TOM BEARDEN: Pipelines crossing over and under rivers are not at all uncommon. The Silvertip alone has five crossings. In all, pipelines operated by various companies cross Montana rivers in 88 places, and the state has announced plans to review all of them.
ExxonMobil operates 8,000 miles of pipelines in Montana alone. And there are some 2.5 million miles of lines that crisscross the entire country. New technology allows and new regulations require that new pipelines be drilled 25 feet or more beneath riverbeds, and Pruessing says that is how the crossing at Laurel is likely to be rebuilt.
In the meantime, Ritt Bradshaw and a lot of other ranchers and farmers are having to cope with this spill. Bradshaw trains horses on a ranch about 35 miles downstream. Oil-laced floodwaters have invaded his corrals and forced him to move his livestock.
RITT BRADSHAW, rancher: The only thing is you have to be careful that, you know, any livestock, it probably isn't going to be the best thing in the world for them to drink.
TOM BEARDEN: Do you have other water for them to drink?
RITT BRADSHAW: Yes, we — we got to have some well water, which we're, you know, putting the animals in corrals, so we can give them good well water.
TOM BEARDEN: One of the biggest problems facing the people trying to deal with this oil spill is the Yellowstone River itself. As you can see, there's an enormous quantity of water rushing down the channel. And that keeps people from getting to the places where they think the oil is.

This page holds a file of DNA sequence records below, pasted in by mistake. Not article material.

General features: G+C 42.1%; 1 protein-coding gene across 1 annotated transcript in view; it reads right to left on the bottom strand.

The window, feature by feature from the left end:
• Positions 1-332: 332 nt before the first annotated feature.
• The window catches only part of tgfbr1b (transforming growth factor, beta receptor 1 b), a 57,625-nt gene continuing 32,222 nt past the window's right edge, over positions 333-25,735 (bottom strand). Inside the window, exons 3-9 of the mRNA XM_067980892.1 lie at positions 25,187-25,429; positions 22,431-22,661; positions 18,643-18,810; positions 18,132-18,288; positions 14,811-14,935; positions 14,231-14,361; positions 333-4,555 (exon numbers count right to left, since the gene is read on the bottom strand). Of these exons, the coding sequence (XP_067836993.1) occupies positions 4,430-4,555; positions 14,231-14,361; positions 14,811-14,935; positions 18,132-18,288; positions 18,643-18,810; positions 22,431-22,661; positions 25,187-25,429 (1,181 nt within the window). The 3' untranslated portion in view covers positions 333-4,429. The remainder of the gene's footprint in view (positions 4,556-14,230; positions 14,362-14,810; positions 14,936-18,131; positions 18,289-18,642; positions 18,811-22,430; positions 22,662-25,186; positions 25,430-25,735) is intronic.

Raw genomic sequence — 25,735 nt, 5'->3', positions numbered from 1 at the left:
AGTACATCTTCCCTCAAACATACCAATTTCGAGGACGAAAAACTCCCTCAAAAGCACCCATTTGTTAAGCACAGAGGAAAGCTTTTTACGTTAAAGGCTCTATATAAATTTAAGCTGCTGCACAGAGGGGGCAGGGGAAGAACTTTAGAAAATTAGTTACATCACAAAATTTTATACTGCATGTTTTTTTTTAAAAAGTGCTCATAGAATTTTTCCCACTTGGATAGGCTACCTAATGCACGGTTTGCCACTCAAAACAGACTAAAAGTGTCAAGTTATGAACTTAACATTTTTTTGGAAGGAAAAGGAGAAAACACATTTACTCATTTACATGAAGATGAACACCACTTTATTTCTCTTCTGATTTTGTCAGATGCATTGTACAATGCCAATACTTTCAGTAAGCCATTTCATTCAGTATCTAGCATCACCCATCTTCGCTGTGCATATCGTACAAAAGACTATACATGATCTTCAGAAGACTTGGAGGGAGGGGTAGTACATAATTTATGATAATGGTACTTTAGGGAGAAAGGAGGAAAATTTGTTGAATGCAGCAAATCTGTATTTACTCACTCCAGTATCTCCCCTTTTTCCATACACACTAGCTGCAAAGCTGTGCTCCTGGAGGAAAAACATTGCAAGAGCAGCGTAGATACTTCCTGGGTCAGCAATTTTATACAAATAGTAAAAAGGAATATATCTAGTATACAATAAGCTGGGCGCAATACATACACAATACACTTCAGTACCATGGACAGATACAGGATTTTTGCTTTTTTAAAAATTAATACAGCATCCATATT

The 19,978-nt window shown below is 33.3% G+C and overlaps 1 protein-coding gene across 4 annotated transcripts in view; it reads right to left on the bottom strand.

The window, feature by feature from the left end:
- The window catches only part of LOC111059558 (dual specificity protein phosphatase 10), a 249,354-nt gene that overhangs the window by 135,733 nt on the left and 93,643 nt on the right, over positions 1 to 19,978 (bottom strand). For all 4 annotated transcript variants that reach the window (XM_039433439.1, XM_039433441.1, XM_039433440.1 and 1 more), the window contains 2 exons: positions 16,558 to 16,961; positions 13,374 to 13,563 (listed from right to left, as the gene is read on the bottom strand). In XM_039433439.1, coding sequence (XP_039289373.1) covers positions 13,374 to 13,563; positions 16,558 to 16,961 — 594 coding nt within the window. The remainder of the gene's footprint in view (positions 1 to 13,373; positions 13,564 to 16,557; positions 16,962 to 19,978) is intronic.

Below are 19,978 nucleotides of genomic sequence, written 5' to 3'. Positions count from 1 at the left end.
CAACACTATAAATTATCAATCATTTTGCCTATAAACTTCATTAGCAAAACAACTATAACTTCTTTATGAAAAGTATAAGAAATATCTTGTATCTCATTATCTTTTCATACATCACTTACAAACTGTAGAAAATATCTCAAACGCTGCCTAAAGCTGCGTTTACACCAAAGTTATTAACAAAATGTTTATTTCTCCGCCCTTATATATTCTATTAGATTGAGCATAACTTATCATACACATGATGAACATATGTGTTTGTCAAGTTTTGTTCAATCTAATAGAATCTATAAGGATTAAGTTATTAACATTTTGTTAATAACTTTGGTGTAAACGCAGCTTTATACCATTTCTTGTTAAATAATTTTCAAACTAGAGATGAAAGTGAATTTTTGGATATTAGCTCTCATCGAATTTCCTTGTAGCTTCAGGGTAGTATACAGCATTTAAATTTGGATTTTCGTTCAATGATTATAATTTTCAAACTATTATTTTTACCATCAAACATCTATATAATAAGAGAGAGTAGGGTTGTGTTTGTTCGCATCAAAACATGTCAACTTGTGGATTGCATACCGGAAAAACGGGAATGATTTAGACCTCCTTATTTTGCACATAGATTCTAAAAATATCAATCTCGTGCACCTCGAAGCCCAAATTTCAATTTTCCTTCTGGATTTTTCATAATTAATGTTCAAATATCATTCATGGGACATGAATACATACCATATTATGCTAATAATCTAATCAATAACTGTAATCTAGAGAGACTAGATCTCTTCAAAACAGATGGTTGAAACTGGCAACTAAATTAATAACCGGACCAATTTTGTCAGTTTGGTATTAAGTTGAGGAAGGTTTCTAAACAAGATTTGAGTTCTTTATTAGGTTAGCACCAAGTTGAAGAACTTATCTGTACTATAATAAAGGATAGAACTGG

BOB GIBSON, Montana Department of Fish, Wildlife and Parks: We really don't know what to expect. We really haven't had oil contamination of this degree or on habitat that is this sensitive and this usable that I can think of in this area.
TOM BEARDEN: Bob Gibson has been wading around in flooded wheat fields looking for oil.
BOB GIBSON: Right by the edge of the open water there, you can start to see that bathtub ring of oil that formed at the top when it came in. And you can see it all the way along the edge there.
TOM BEARDEN: Gibson is with the Montana Department of Fish, Wildlife and Parks. A lot of ranchers who raise crops and cattle feed are wondering if this year's crop will be so contaminated, they won't be able to harvest it.
BOB GIBSON: Because of the high flow of the river, we're not able to access probably 99 percent of the riverbank. All of the islands are inundated. A lot of the shores are inundated. There's swamps backed up away from the water a lot.